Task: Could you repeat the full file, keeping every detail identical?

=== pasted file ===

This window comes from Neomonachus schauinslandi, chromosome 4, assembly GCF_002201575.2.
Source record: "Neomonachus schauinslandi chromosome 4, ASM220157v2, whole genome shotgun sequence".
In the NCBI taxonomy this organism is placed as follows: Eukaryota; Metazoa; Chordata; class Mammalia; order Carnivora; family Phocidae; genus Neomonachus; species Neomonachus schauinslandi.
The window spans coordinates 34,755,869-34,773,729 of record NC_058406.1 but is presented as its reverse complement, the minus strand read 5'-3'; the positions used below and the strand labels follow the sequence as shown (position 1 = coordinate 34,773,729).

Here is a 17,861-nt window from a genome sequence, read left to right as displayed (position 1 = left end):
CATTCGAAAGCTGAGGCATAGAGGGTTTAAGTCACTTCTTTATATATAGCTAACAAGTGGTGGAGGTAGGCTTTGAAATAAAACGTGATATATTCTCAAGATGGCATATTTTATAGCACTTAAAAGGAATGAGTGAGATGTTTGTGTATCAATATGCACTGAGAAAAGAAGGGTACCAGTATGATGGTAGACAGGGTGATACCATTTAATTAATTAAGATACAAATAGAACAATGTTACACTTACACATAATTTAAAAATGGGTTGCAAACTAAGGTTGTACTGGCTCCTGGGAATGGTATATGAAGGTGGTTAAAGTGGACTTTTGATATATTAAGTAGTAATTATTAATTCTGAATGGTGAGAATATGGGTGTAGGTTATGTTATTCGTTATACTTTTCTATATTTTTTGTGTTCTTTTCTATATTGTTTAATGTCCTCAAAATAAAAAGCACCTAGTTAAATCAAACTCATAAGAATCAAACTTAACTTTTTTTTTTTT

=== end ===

This window comes from Neomonachus schauinslandi, chromosome 4, assembly GCF_002201575.2.
Source record: "Neomonachus schauinslandi chromosome 4, ASM220157v2, whole genome shotgun sequence".
In the NCBI taxonomy this organism is placed as follows: Eukaryota; Metazoa; Chordata; class Mammalia; order Carnivora; family Phocidae; genus Neomonachus; species Neomonachus schauinslandi.
The window spans coordinates 34,755,869-34,773,729 of record NC_058406.1 but is presented as its reverse complement, the minus strand read 5'-3'; the positions used below and the strand labels follow the sequence as shown (position 1 = coordinate 34,773,729).

Here is a 17,861-nt window from a genome sequence, read left to right as displayed (position 1 = left end):
CATTCGAAAGCTGAGGCATAGAGGGTTTAAGTCACTTCTTTATATATAGCTAACAAGTGGTGGAGGTAGGCTTTGAAATAAAACGTGATATATTCTCAAGATGGCATATTTTATAGCACTTAAAAGGAATGAGTGAGATGTTTGTGTATCAATATGCACTGAGAAAAGAAGGGTACCAGTATGATGGTAGACAGGGTGATACCATTTAATTAATTAAGATACAAATAGAACAATGTTACACTTACACATAATTTAAAAATGGGTTGCAAACTAAGGTTGTACTGGCTCCTGGGAATGGTATATGAAGGTGGTTAAAGTGGACTTTTGATATATTAAGTAGTAATTATTAATTCTGAATGGTGAGAATATGGGTGTAGGTTATGTTATTCGTTATACTTTTCTATATTTTTTGTGTTCTTTTCTATATTGTTTAATGTCCTCAAAATAAAAAGCACCTAGTTAAATCAAACTCATAAGAATCAAACTTAACTTTTTTTTTTTT